Things to do to Keep your Joints Healthy

Adults younger than 50 need 1,000 milligrams of calcium per day, and people over 50 need 1,200 milligrams per day
calcium foods
  • The main source of calcium is milk. A single 8-ounce cup of milk whether skim, low-fat, or whole has 300 milligrams of calcium. 
  • A cup of yogurt has as much calcium as an 8-ounce cup of milk. And one ounce of cheese has nearly as much. Even if you lactose intolerant, there are now plenty of dairy products that are lactose-reduced or lactose-free. Removing lactose from milk or dairy foods does not affect the calcium content. 
  • Another excellent source is sardines. All those little fish bones have just what you need to build bone mass in your body. Eating 3-ounces of canned sardines delivers a little more calcium than a cup of milk. 
  • There is plenty of calcium in many vegetables such as bok choy, Chinese cabbage, and kale. Turnip greens and collard offer a lot of calcium too.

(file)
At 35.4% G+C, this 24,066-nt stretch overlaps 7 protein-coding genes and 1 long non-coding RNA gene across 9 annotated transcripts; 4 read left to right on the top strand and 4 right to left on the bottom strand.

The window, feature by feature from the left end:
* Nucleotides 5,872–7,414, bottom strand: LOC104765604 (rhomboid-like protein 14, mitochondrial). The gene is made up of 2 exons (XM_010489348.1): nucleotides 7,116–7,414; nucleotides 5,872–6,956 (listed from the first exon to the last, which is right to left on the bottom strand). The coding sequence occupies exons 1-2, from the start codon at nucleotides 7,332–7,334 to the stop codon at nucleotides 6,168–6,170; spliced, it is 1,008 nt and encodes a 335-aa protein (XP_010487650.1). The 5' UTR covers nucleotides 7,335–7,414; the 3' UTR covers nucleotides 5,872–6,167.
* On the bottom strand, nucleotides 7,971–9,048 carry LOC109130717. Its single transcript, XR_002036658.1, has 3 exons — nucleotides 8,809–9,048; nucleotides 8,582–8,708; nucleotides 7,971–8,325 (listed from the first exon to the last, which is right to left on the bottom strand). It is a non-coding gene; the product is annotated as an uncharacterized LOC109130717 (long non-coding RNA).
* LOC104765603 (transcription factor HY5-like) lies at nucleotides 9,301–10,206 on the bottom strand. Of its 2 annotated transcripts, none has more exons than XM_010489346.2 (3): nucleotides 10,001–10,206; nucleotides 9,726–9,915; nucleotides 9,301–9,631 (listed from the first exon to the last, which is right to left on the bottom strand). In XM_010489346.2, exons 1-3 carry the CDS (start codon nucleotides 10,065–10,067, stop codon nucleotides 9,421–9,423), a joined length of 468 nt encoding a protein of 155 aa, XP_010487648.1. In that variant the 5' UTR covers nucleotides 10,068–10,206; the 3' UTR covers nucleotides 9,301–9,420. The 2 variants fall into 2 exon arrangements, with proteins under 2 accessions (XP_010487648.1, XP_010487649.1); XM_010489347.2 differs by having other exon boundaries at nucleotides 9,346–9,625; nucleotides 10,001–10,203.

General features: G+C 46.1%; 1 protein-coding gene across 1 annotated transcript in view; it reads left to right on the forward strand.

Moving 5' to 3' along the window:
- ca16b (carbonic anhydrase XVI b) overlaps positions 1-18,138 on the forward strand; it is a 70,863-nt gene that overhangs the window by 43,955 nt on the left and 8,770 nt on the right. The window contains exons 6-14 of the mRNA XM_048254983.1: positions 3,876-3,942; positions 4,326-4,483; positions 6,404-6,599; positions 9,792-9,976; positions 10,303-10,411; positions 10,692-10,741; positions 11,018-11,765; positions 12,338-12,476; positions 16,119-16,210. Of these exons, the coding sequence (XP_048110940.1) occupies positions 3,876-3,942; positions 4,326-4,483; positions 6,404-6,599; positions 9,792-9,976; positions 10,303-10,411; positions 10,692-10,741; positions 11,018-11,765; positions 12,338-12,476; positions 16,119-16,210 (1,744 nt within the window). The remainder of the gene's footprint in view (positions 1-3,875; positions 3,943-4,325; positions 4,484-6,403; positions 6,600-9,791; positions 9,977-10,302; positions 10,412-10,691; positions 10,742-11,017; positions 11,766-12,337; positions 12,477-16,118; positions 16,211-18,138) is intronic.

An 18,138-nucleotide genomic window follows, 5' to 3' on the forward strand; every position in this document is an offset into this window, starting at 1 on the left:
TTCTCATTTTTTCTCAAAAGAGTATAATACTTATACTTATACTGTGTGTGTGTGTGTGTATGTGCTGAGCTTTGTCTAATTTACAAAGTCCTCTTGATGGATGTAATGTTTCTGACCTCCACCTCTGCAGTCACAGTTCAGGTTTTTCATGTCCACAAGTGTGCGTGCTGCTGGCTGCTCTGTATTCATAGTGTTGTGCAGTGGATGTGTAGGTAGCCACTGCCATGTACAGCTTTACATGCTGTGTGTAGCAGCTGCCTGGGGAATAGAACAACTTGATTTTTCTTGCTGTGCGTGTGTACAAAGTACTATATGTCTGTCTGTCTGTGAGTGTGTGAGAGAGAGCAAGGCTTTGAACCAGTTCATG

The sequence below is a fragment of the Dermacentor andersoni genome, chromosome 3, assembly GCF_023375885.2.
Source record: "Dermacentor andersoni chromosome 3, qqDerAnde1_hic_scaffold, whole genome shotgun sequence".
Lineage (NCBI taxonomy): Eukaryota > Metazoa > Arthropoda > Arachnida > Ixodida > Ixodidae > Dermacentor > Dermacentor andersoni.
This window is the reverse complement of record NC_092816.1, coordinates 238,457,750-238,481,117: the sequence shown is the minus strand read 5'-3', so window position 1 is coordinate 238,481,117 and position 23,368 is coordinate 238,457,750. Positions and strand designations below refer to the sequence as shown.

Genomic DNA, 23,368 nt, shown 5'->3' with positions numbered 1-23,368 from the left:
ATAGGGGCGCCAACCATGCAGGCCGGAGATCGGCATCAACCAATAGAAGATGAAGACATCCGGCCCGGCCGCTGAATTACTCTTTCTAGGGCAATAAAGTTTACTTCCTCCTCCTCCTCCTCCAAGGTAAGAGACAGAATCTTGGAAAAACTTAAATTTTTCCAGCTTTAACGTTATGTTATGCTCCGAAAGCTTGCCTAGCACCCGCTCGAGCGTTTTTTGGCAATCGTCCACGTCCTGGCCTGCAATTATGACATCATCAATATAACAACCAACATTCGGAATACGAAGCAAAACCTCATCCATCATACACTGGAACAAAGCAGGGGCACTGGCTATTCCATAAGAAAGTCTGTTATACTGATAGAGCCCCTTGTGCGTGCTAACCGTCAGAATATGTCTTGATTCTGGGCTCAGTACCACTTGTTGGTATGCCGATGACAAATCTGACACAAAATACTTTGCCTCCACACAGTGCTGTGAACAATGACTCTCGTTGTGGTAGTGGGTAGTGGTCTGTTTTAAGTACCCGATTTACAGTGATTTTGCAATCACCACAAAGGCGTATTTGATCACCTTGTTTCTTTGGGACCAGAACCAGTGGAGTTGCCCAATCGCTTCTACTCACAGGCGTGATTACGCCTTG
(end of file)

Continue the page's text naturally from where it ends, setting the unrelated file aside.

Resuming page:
• Fortified foods are those that do not contain natural calcium but are enhanced. Fortified orange juice has up to 240 milligrams of calcium, fortified cereals deliver up to 1,000 milligrams per cup. Always check the nutrition level for the exact amount. 
  • Supplements are an easy way to boost your calcium intake. To maximize absorption of calcium supplements take no more than 500 milligrams at one time.
  • Half a cup of tofu contains 258 milligrams of calcium. 
  • Salmon and other types of fatty fish offer bone-boosting nutrients. They contain calcium as well as vitamin D, which help in calcium absorption.
  • Nuts and seeds strengthen bone health in many ways. Almonds, pistachios, and sunflower seeds are all high in calcium. Walnuts and flaxseeds are packed with omega-3 fatty acids. Peanuts and almonds contain potassium, which protects against the loss of calcium in urine. Nuts also contain protein and other nutrients that play a supportive role in building strong bones. Sticking to a low-salt diet can help you keep more calcium to strengthen your bones.
  • Do regular weight bearing exercise. This includes any activity that involves that uses the weight of your body or outside weights to stress the bones and muscles. Ex. Brisk walking, tennis, dancing, and yoga.

http://www.webmd.com/osteoarthritis/default.html.

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